Wisconsin Manufacturers and Commerce (WSC) named October Manufacturing Month in Wisconsin and hosted a number of events to help raise awareness about the largest contributor to our state's economy. As we look back, we are pleased to see organizations throughout our state celebrate and promote the manufacturing industry. According to the WMC Foundation, manufacturing in Wisconsin employs more than 460,000 people and creates $56 billion in economic output; and Wisconsin is poised to grow its manufacturing base. The Wisconsin Manufacturing Extension Partnership (WMEP), another organization helping to promote a strong manufacturing base, optimizes stakeholder value for Wisconsin manufacturers by expanding their capabilities to grow, be innovative, and achieve operational success. According to the WMEP, although there are currently significant challenges within the industry, the outlook is good. “Labor is tightening. Technologies are changing the way work is done. Tariffs are creating a level of uncertainty. Better, faster, cheaper, cleaner, and ‘right now’ are the mantras of key customers. But the pros outweigh the cons and this environment favors the bold...”
Founded in Brazil in 1911, Tramontina brought its business to the U.S. in 1986. The company has been manufacturing cookware at the Wisconsin facility since 2005. The plant is one of the facilities made available when the former Mirro Co. cookware plant shuttered its operations in 2003. “At a time when cookware manufacturers were moving operations abroad, Tramontina revived a cookware factory in Manitowoc, Wisconsin, reemploying local laborers and bringing its aluminum production to the U.S.,” notes Tramontina’s corporate website. “Reviving this plant allowed a skilled local workforce to keep their jobs and allowed the town of Manitowoc to retain its long-established identity of craftsmanship in aluminum cookware manufacturing.” Today, Tramontina manufactures more than 25 million pieces of cookware each year in the United States. In early 2017, Tramontina US Cookware invited the A.C.E. Team to make improvements and help expand the company’s Manitowoc manufacturing facility.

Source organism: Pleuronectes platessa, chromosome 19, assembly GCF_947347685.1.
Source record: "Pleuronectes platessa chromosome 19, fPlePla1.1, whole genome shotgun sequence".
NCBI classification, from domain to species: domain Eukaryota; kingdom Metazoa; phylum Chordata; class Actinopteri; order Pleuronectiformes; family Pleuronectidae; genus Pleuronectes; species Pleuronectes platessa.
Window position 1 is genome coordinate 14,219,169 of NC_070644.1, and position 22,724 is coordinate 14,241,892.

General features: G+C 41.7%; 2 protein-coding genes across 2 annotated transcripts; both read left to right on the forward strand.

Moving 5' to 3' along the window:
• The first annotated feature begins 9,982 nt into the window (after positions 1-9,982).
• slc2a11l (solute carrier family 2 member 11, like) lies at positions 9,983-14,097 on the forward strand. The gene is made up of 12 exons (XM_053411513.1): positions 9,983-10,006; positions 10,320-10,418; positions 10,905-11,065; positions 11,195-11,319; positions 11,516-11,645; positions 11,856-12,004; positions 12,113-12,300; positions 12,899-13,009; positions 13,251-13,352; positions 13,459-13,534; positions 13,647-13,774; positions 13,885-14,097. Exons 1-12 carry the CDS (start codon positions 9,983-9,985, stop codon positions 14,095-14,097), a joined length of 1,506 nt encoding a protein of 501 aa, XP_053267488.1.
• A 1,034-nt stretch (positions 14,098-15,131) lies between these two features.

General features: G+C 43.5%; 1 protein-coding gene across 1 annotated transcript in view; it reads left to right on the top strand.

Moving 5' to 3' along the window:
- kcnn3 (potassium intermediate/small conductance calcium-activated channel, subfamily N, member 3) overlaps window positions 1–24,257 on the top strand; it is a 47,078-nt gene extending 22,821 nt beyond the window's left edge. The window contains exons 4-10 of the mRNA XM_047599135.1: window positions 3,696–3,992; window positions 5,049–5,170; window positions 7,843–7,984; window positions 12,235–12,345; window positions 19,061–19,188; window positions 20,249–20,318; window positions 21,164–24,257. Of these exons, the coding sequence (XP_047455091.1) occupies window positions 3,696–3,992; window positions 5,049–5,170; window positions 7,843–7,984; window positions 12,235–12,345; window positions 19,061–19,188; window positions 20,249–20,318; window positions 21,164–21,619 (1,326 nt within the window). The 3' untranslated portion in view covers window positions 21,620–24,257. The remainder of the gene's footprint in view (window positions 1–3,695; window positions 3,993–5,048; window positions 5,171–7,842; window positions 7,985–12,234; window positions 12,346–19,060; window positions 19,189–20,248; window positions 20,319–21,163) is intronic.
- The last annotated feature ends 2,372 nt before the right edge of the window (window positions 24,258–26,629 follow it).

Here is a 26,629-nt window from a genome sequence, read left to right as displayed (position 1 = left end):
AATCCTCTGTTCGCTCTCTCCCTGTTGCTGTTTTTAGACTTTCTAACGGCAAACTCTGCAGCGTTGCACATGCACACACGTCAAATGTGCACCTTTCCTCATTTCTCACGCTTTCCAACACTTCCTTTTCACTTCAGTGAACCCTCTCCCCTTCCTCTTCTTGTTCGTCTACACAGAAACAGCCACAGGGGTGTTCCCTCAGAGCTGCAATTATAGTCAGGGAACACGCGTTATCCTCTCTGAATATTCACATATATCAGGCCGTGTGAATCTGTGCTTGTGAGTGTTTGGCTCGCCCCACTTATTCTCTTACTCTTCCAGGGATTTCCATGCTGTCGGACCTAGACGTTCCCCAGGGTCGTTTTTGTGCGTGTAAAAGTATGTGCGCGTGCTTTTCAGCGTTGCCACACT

Our recent work for Skana Aluminum Company in Manitowoc, Wisconsin was tons of fun – literally. More than six tons, in fact. In 2017, A.C.E. Building Service was tasked with a casthouse expansion project for a new 21,500-square-foot facility. The expansion is part of a multi-phase project at Skana Aluminum initiated to replace its 1960s-era melting furnaces. The additional square footage made way for a new, state-of-the-art furnace and expanded raw material storage area. It is designed to accommodate a new furnace as one of the future stages in the overall project. Eventually, a total of three 50,000-pound capacity melt/hold/tilt furnaces and a new casting pit will replace the existing furnaces and casting pit. A Business and a Building Steeped in Tradition Skana is in a business — and a building — steeped in tradition. By the 1890s, aluminum was widely used in jewelry, everyday items, eyeglass frames, and optical instruments. Aluminum tableware was produced by the late 19th century and gradually supplanted copper and cast-iron tableware in the first decades of the 20th century. It wasn’t long before aluminum foil was invented, a mainstay of modern kitchens. Aluminum is soft and light, making an ideal material for a multitude of uses. It was soon discovered, however, that alloying it with other metals could increase its hardness while preserving the low density — a factor which led to even more uses for aluminum.